How to protect your family amid whooping cough outbreak in Marin County

ByTim Johns KGO logo
Friday, March 29, 2024
How to protect your family amid Marin Co. whooping cough outbreak
Whooping cough, also known as pertussis, continues spreading around Marin County. Here's how to protect yourself.

MARIN COUNTY, Calif. (KGO) -- Whooping cough, also known as pertussis, continues spreading around Marin County. Since December, county health officials say they've seen 113 cases across their area with 65 of them coming from Tamalpais High School.

"Typically starts off very non-specific and very mild with a runny nose. It can be a sore throat or even some fatigue. A couple of days or even up to a week later is when the cough starts," said Lindsey Termini. Termini is a nurse with Marin County Communicable Disease.

RELATED: Marin Co. issues whooping cough advisory due to ongoing outbreak largely impacting Tamalpais High

She says if you feel sick, you should see your doctor and get tested.

If that test comes back positive, Termini says there are rules you should then follow.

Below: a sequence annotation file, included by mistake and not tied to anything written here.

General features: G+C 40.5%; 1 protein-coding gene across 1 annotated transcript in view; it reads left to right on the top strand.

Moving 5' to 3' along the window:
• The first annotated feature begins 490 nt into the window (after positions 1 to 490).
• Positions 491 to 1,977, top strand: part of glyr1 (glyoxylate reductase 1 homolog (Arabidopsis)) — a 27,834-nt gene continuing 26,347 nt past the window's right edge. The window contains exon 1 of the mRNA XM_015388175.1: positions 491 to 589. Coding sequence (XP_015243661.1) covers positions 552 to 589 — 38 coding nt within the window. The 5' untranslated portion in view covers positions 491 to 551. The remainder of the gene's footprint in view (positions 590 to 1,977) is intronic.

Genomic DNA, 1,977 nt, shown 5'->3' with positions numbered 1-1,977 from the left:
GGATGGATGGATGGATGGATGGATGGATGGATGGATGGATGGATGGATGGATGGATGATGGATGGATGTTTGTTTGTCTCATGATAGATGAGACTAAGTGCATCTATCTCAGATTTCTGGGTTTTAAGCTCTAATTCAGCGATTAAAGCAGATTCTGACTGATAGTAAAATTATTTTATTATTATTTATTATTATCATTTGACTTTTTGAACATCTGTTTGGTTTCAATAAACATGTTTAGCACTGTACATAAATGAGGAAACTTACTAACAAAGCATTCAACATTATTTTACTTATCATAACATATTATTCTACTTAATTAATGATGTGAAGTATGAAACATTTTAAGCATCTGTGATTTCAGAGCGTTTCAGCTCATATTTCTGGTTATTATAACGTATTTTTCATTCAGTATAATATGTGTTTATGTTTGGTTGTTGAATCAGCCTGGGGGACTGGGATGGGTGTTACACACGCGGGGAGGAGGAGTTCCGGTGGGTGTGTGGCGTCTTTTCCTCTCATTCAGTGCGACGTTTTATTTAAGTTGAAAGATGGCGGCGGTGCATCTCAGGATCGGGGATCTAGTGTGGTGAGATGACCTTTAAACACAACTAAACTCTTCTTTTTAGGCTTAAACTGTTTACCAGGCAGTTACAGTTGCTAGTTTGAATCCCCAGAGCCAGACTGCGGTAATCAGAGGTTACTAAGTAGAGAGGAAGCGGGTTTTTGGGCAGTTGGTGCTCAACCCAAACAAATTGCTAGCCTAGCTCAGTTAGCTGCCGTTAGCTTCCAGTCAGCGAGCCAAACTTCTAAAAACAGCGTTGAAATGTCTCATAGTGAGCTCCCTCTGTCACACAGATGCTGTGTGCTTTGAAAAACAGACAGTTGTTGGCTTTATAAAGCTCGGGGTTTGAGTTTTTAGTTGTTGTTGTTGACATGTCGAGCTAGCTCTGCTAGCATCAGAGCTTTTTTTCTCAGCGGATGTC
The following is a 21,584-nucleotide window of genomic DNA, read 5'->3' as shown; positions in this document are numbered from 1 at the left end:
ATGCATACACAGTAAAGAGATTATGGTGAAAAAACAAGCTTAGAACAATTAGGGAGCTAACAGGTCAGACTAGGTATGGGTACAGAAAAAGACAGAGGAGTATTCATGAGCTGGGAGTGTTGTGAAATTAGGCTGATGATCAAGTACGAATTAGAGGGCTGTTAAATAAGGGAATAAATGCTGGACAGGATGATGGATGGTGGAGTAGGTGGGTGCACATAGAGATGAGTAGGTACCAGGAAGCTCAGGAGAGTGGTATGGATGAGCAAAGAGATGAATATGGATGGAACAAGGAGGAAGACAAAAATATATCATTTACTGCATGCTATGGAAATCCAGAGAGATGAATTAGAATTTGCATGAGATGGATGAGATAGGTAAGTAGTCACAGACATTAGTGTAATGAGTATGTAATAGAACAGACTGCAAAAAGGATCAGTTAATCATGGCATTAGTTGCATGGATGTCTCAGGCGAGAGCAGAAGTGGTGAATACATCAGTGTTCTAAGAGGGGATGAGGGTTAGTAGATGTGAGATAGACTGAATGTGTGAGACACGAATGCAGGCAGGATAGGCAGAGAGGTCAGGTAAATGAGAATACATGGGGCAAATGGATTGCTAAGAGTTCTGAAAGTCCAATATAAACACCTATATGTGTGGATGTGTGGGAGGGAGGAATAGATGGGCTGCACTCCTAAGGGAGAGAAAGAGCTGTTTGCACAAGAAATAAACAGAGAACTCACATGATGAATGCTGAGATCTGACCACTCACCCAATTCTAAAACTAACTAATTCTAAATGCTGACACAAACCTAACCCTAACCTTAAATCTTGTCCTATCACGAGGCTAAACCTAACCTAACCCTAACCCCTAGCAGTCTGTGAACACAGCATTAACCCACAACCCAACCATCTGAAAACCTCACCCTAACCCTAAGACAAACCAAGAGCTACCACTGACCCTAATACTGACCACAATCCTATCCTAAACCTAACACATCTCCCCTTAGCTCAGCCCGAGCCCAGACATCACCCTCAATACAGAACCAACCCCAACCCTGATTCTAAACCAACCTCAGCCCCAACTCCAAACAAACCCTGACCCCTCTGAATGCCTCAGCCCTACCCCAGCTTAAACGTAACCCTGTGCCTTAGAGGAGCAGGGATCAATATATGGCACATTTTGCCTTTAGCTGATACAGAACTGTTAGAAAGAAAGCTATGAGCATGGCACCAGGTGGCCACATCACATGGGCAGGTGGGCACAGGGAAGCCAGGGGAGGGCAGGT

"We do recommend that you isolate during your infectious period and isolate at home. So, no school, no work," Termini said.

While most cases in the county are tied to the high school, doctors say for teenagers whooping cough usually isn't very serious. For other age groups though, like infants, it can be deadly.

"Often they're not vaccinated enough. So for infants under two (months old), we don't give the pertussis vaccine until babies are two months old. So if babies were to get that illness before the vaccine, it'd be a much more serious illness," said Dr. Lisa Dana.

Dr. Dana is a pediatrician at Golden Gate Pediatrics.

She says in recent times, outbreaks of whooping cough seem to have become cyclical with new ones happening about every three to five years.

MORE: Study finds whooping cough vaccine safe for pregnant women

"It's not clear if it's just the efficacy of the vaccine, if it's waning after five years and not as strong," she said.

County health officials say so far no cases in infants, nor hospitalizations, have been reported.

The Tamalpais Union High School District says while masking isn't required at this time, they're recommending it to anyone with a cough or cold symptoms.

Taking as many precautions as possible to keep people safe.

"We're making sure that everyone knows to get up to date on their pertussis vaccine. There's a childhood schedule and an adult schedule," Termini said.

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